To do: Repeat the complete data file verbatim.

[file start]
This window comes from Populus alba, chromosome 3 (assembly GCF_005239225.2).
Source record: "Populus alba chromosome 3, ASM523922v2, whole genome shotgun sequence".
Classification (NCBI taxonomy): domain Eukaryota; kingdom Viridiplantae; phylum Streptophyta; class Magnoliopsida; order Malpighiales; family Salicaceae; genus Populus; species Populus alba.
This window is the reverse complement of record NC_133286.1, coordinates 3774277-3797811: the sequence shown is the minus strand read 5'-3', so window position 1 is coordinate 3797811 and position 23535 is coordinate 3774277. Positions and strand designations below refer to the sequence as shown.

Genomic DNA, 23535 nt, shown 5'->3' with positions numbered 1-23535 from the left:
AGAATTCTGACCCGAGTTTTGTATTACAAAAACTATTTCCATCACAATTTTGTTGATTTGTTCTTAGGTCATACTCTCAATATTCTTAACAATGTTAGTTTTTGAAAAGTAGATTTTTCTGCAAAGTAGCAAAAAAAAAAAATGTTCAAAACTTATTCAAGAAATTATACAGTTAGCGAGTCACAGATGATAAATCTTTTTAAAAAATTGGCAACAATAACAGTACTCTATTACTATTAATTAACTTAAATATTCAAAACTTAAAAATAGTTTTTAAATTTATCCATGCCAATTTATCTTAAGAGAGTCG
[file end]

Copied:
This window comes from Populus alba, chromosome 3 (assembly GCF_005239225.2).
Source record: "Populus alba chromosome 3, ASM523922v2, whole genome shotgun sequence".
Classification (NCBI taxonomy): domain Eukaryota; kingdom Viridiplantae; phylum Streptophyta; class Magnoliopsida; order Malpighiales; family Salicaceae; genus Populus; species Populus alba.
This window is the reverse complement of record NC_133286.1, coordinates 3774277-3797811: the sequence shown is the minus strand read 5'-3', so window position 1 is coordinate 3797811 and position 23535 is coordinate 3774277. Positions and strand designations below refer to the sequence as shown.

Genomic DNA, 23535 nt, shown 5'->3' with positions numbered 1-23535 from the left:
AGAATTCTGACCCGAGTTTTGTATTACAAAAACTATTTCCATCACAATTTTGTTGATTTGTTCTTAGGTCATACTCTCAATATTCTTAACAATGTTAGTTTTTGAAAAGTAGATTTTTCTGCAAAGTAGCAAAAAAAAAAAATGTTCAAAACTTATTCAAGAAATTATACAGTTAGCGAGTCACAGATGATAAATCTTTTTAAAAAATTGGCAACAATAACAGTACTCTATTACTATTAATTAACTTAAATATTCAAAACTTAAAAATAGTTTTTAAATTTATCCATGCCAATTTATCTTAAGAGAGTCG